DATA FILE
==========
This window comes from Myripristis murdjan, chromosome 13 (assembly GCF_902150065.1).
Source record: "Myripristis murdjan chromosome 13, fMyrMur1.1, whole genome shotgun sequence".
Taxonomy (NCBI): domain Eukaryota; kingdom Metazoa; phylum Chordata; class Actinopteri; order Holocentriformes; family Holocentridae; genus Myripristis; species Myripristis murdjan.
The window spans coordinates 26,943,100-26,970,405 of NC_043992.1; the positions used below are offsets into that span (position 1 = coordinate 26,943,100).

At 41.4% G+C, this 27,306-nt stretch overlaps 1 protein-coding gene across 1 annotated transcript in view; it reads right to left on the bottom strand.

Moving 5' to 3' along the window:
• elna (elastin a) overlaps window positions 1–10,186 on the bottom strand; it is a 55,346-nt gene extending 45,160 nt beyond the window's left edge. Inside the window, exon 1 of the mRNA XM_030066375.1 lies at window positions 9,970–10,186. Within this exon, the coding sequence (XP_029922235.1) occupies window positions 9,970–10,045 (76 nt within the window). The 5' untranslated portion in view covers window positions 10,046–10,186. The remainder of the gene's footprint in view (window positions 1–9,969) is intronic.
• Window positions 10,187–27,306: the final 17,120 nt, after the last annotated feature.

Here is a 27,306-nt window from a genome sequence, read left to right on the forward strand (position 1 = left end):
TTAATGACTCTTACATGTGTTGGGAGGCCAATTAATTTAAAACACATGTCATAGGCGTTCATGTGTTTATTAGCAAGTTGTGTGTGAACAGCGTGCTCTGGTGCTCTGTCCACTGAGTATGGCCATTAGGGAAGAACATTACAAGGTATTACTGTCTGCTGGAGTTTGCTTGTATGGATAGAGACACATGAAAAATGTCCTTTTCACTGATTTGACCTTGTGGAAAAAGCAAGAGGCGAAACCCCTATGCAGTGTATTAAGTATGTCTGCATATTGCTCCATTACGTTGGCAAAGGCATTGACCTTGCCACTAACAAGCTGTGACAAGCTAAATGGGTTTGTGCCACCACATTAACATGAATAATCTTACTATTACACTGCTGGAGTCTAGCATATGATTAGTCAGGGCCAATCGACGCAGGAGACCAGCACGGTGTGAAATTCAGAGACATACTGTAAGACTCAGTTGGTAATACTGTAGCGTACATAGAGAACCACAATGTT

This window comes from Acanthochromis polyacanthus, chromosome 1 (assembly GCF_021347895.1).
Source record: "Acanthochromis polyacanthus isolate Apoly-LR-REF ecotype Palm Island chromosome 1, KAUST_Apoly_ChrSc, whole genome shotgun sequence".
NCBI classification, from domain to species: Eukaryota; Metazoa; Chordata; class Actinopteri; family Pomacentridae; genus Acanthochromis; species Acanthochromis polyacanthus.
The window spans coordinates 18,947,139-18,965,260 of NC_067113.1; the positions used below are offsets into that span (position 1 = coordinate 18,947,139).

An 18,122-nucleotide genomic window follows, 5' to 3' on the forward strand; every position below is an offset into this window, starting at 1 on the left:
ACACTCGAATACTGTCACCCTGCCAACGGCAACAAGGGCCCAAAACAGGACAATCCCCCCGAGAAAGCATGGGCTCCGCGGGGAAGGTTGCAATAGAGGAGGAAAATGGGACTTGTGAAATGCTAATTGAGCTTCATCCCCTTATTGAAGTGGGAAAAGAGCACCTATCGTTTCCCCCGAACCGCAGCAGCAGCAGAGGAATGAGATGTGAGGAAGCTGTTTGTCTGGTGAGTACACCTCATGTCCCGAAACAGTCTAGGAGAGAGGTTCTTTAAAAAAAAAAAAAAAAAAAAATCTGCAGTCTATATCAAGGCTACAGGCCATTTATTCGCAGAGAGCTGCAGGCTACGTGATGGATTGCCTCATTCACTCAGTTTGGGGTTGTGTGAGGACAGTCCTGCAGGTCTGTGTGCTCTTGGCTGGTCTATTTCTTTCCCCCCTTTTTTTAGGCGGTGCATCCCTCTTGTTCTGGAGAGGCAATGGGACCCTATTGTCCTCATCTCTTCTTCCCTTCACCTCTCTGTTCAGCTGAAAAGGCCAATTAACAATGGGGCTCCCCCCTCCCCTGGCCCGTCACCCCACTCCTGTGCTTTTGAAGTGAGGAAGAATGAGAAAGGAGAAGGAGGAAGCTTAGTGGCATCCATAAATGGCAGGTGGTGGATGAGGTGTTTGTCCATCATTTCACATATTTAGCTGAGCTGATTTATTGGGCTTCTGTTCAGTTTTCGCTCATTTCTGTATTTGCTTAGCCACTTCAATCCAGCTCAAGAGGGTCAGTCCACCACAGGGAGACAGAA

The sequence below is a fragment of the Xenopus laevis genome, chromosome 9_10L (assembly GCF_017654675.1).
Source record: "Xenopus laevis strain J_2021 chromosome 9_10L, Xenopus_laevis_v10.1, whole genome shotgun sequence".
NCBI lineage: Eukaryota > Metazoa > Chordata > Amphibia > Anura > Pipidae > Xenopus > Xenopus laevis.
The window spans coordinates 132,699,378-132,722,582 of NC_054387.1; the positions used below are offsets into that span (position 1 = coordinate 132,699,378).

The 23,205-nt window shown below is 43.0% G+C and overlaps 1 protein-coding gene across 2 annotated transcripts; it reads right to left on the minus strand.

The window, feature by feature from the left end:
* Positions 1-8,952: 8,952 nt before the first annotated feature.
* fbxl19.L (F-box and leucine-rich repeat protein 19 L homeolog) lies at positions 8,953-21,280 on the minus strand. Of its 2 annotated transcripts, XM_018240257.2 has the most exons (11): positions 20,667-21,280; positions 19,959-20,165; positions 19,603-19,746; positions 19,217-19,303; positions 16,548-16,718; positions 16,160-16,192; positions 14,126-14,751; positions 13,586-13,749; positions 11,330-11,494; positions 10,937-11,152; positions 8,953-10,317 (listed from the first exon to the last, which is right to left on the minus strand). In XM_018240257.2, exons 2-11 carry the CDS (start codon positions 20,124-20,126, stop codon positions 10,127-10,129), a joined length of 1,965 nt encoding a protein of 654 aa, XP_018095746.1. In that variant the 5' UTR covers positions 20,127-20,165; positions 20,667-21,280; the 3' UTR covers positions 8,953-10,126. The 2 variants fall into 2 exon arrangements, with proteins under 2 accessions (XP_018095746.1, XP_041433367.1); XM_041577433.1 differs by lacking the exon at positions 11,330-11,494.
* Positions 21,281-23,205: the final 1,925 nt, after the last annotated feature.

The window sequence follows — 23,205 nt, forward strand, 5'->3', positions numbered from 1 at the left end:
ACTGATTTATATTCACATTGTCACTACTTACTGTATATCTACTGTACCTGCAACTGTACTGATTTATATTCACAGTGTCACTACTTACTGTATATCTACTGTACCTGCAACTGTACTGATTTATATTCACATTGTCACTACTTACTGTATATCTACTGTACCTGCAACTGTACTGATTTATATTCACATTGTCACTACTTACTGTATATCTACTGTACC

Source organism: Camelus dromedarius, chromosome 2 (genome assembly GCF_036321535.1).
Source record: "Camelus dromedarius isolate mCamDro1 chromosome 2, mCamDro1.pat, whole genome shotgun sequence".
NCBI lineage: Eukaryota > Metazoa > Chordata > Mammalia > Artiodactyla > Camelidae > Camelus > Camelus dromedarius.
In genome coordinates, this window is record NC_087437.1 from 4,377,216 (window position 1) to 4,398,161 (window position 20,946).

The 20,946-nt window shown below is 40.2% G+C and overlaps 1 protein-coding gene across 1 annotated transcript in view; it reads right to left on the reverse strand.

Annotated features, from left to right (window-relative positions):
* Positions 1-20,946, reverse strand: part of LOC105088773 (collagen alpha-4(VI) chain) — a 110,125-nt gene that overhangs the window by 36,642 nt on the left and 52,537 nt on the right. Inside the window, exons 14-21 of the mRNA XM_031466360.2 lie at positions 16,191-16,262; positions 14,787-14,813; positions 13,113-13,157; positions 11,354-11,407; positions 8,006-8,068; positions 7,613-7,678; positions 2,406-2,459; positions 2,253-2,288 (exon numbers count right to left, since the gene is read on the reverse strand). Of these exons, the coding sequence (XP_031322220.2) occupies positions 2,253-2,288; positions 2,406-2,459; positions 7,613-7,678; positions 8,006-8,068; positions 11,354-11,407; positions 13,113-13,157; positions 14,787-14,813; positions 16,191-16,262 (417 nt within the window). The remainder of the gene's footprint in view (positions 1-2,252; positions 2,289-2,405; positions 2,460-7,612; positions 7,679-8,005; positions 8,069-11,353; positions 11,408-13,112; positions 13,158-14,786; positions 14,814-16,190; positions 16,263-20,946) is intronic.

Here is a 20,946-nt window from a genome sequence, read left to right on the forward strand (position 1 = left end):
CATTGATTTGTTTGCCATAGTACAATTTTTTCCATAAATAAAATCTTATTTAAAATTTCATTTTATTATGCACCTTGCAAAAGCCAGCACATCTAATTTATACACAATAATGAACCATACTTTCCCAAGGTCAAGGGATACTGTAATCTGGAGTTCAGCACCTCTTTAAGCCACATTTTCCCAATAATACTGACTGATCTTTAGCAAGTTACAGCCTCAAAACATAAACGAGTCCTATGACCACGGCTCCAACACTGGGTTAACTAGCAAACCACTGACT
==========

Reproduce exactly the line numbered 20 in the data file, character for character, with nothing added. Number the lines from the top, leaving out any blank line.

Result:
The window spans coordinates 132,699,378-132,722,582 of NC_054387.1; the positions used below are offsets into that span (position 1 = coordinate 132,699,378).